“Two years after Grenfell and this building is still covered in
A fitting tribute to those who died would be for the government to say that all dangerous cladding has been replaced across the country. This is not the case. Removing and replacing Grenfell-style and other flammable cladding has been much too slow. The whole exercise has become tied up in knots as the industry tries to work out who should pay for the work. The government has finally come up with funding to help get the job done but the problem at the heart of the cladding scandal – for private blocks at least – is the leasehold system itself.
Owners of leasehold buildings are not legally responsible for paying to replace dangerous building products with a safe alternative. This falls into the category of repairs and maintenance, which leaseholders must pay for via the service charge. Many current owners have bought blocks from the original developer several years down the line. They weren’t involved in the original specification or the build. Institutional investors own large portfolios of residential blocks, many of which may have changed hands several times. Hence the endless arguments and delays that have dogged the sector post-Grenfell. Leaseholders may hold the moral high ground but they are still obliged to foot the bill. Some building owners have taken the decision to do the decent thing and pay up. Many are still fighting their corner.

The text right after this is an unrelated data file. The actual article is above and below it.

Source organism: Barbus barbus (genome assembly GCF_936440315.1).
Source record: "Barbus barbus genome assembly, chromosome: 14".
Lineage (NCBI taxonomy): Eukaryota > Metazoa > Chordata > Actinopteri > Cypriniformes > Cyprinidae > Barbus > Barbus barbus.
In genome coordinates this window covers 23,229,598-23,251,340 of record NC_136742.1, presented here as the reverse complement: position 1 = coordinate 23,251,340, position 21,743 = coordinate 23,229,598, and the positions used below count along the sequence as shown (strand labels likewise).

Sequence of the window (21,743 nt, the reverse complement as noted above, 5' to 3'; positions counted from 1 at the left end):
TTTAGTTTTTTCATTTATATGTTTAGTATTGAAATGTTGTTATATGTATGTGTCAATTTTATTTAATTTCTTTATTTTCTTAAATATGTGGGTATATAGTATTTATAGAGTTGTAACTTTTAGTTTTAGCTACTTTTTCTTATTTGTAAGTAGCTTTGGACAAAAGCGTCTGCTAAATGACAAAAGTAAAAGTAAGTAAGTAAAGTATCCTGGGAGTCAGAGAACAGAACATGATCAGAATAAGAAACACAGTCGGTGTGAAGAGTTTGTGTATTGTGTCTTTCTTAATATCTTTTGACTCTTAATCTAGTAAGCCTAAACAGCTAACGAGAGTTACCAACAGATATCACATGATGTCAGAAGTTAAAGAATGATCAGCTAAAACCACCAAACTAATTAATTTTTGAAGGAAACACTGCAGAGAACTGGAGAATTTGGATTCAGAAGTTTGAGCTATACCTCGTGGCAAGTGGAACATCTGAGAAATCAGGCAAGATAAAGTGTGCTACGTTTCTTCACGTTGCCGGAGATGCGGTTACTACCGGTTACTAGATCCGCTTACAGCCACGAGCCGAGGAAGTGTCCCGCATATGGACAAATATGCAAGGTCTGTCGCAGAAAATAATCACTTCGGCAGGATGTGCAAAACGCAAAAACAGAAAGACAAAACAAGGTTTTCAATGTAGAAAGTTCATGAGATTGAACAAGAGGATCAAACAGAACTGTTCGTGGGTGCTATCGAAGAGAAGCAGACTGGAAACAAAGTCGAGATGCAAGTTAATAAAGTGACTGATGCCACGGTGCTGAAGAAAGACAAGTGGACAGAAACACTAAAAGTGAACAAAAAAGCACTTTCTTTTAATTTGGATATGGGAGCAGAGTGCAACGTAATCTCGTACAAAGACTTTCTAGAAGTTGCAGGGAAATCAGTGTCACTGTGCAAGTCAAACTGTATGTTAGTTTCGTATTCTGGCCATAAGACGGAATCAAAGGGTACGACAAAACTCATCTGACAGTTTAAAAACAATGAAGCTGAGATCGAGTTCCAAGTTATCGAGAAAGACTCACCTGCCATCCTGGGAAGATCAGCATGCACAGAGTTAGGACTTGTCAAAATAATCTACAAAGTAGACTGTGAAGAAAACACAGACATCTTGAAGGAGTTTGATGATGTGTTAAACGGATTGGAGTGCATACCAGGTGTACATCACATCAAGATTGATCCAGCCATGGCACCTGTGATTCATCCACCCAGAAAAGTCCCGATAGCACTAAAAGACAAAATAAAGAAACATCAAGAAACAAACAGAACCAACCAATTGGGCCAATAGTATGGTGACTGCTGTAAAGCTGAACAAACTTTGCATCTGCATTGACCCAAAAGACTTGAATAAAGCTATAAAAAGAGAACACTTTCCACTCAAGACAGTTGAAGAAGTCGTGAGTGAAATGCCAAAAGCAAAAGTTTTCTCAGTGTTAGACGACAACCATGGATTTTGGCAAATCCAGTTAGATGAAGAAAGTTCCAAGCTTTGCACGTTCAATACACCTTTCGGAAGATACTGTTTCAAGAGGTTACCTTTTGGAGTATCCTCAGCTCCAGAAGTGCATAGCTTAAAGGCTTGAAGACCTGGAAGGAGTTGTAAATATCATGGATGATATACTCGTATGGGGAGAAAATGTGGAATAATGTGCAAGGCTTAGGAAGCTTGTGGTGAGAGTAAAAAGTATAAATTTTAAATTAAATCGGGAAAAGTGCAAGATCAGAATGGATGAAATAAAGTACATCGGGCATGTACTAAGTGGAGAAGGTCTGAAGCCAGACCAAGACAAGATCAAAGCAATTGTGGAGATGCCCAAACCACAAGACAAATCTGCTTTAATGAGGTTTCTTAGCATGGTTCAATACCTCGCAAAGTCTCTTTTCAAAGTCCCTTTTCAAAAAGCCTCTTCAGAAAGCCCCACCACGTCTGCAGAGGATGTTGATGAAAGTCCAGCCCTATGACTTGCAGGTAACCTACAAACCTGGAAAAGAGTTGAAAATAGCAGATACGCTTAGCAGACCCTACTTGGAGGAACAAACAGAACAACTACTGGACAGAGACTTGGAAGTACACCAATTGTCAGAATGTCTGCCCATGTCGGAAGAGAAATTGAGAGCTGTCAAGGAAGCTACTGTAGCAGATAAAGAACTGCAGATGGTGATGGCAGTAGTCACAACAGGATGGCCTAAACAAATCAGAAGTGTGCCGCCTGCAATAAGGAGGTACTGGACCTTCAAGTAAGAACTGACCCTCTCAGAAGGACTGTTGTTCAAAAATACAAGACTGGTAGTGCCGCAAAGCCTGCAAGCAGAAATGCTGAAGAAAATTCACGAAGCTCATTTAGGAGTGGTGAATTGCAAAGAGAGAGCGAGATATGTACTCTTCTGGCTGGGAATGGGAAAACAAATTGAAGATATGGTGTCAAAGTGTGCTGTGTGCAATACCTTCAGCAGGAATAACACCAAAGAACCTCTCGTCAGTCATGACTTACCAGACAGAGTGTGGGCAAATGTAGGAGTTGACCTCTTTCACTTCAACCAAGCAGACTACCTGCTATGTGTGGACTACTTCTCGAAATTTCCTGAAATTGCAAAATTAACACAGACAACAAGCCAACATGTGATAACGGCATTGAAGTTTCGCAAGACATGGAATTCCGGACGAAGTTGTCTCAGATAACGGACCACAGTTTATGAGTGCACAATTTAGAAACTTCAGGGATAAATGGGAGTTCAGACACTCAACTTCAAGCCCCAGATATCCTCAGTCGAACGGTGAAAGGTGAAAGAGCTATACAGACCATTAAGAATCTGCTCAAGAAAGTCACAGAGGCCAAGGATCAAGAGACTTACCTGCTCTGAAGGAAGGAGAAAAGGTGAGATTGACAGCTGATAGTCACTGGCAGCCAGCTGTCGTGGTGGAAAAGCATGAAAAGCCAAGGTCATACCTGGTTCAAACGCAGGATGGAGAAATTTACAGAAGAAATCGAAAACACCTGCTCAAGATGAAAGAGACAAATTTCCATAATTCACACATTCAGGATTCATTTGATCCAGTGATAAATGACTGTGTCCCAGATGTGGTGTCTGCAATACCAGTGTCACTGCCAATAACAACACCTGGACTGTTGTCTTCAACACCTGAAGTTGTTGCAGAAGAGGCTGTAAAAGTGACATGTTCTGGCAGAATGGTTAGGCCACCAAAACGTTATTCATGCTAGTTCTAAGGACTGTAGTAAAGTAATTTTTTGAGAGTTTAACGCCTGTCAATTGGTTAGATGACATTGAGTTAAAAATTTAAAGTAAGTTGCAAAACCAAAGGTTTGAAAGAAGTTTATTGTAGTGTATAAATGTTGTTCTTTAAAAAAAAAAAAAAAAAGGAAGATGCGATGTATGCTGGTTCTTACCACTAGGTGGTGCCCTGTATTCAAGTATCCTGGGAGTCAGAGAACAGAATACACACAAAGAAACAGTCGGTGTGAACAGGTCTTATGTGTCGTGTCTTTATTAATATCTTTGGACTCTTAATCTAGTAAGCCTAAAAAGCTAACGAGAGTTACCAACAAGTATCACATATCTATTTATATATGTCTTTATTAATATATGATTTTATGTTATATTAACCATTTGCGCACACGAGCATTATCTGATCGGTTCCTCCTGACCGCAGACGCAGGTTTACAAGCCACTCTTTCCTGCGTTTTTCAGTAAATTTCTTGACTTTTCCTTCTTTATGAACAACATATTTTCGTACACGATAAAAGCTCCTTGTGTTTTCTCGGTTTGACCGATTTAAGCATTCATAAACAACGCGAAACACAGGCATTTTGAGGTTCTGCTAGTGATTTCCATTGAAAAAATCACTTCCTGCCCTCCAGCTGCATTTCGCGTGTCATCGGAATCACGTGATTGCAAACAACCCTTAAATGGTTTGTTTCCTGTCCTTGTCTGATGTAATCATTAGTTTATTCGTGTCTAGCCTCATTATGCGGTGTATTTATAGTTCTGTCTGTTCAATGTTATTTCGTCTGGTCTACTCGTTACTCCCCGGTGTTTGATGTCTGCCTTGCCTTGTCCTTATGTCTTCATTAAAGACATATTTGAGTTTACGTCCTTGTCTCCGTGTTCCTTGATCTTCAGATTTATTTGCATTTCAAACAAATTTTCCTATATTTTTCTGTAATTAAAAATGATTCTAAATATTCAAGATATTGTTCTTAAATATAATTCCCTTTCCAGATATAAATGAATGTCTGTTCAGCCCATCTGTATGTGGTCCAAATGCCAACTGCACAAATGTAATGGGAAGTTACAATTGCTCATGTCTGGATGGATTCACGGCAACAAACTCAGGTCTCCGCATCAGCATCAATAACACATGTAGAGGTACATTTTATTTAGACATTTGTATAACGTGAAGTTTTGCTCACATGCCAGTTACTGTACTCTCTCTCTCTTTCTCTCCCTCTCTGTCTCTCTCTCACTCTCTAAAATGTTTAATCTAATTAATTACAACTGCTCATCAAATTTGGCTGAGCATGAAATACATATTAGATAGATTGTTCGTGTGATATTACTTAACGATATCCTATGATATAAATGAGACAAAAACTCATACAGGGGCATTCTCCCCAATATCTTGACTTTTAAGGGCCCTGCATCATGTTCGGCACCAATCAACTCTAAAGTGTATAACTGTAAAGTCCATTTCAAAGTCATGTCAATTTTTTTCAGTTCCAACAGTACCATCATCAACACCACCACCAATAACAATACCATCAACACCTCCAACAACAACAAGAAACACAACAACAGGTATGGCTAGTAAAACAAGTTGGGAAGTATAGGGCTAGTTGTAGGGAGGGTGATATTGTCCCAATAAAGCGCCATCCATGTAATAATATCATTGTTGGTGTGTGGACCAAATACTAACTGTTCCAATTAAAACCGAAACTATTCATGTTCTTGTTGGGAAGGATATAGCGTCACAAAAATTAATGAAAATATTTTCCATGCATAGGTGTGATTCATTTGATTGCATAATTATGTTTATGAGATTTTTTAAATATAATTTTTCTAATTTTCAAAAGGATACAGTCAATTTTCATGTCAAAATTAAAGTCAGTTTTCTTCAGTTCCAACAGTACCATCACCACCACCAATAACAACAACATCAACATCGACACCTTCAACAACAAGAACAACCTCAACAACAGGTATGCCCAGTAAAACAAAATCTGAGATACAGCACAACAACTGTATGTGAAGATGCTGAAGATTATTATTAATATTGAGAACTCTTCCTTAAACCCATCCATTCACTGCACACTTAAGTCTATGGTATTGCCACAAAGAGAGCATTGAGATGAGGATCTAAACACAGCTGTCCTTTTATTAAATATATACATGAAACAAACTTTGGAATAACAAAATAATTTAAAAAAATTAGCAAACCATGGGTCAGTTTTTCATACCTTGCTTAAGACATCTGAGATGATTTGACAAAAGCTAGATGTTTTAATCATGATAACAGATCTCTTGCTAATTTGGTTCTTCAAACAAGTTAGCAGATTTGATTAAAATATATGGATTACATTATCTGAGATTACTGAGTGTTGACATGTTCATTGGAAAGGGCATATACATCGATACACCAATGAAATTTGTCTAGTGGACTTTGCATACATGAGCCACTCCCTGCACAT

But there may be a glimmer of hope on the horizon. The Law Commission is supporting the expansion of commonhold as an alternative to the antiquated and often unfair leasehold system. Adopting commonhold would mean developers selling flats outright rather than maintaining their interest in the building or selling it on. The residents form a commonhold company and all responsibility for
In tandem with the government’s plans for a new, enforceable building safety regime in residential blocks, this could make all the difference. It won’t help those who have had to resort to projecting slogans onto their blocks to raise awareness of their plight, but could it work for future flat owners? We will have to wait and see.